John Cooney won over the Ulster players with Ruan Pienaar joke
Baz & Andrew's House of Rugby, Together with GUINNESS
Ulster scrum-half John Cooney has made a huge impression since moving to Belfast at the start of last season.
The former Leinster half-back swapped Connacht for Ulster last year and went on to win the Bank of Ireland Ulster Player of the Year, the Ulster Rugby Supporters' Club Player of the Year and Rugby Writers' Player of the Year in his debut season.
Cooney has been terrific for Les Kiss, Jono Gibbes and now Dan McFarland but there was a large degree of skepticism over his arrival given the fact that he was replacing long-time scrum-half and former Springbok international Ruan Pienaar.
Pienaar played 141 games for Ulster over seven seasons in Belfast but left for Montpellier last season after the IRFU refused to sign off on his proposed contract extension.
Cooney was subsequently drafted in as his replacement and Andrew Trimble said that the Dubliner immediately won over the club's senior players with a joke about the dearly departed.
"He was a very unique character at the start," Trimble said on Baz & Andrew's House of Rugby, SportsJOE's new rugby podcast.
"He came in and we didn't know him or what to expect. We probably expected this cocky Leinster young fella and he came in - and obviously Ruan Pienaar had just left - and Cooney came in with big shoes to fill and we thought this guy would be nervous about taking Ruan Pienaar's place.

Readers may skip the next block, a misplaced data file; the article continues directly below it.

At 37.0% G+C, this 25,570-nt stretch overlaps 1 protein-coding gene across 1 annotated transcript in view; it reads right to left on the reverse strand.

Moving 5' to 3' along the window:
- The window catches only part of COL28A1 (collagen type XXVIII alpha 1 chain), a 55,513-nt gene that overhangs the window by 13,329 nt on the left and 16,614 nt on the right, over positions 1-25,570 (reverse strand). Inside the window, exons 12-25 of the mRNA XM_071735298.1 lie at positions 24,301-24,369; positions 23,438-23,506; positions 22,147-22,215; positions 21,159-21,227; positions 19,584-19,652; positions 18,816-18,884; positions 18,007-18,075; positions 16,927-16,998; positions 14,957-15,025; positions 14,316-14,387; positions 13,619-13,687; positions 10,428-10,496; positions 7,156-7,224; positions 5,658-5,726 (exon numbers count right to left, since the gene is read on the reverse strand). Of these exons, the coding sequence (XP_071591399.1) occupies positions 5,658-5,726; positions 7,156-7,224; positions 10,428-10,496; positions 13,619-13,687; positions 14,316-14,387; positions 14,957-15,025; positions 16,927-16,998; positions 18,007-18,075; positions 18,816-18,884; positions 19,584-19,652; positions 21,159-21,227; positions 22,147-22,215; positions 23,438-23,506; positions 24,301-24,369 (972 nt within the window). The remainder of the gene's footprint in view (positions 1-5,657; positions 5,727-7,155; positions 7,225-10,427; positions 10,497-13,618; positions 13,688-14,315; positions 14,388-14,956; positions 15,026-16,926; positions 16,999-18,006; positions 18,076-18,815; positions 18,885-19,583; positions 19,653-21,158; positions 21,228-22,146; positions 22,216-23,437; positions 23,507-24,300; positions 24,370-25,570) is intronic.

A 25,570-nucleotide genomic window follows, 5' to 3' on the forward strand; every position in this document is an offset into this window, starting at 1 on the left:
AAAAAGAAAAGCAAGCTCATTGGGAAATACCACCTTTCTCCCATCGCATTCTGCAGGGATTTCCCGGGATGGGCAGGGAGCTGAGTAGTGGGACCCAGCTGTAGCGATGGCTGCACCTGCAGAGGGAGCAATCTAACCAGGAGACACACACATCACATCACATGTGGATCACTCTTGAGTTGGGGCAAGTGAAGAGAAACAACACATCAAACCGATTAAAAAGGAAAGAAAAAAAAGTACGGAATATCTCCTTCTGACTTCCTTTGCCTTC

"He introduced himself to the squad and he said 'first of all I'd like to say sorry for the passing of Ruan'. We were like how dare you. The joke didn't really land because he kind of mumbled it and a couple of guys thought that he meant the passing - like the poor passing, as in not that he died - because the Ruan dying joke is funny and then we realised this guy is hilarious but he's a great guy and he's settled in really well."
Former Munster centre and co-host Barry Murphy said that he was very impressed by full-back Michael Lowry and liked how he recovered after making an early mistake.
"I was very impressed with Lowry," said Murphy.
"I loved the way Leicester tried to focus on him and target him with a few balls, he dropped the first one which was a tough one to take, and he took the next few but his footwork, his speed, his attitude, but when he started to come into himself he started to lift the rest of the team.
"It just adds another dynamic. I've been in teams like that when someone comes out of nowhere, and you'd maybe be a little bit worried about them, and then they do something outrageous that no one expects and the whole team gets a boost off it.
"It's so exciting to see young, smaller guys like that that are using their pace and have obviously developed a way of using their size and their speed to their advantage."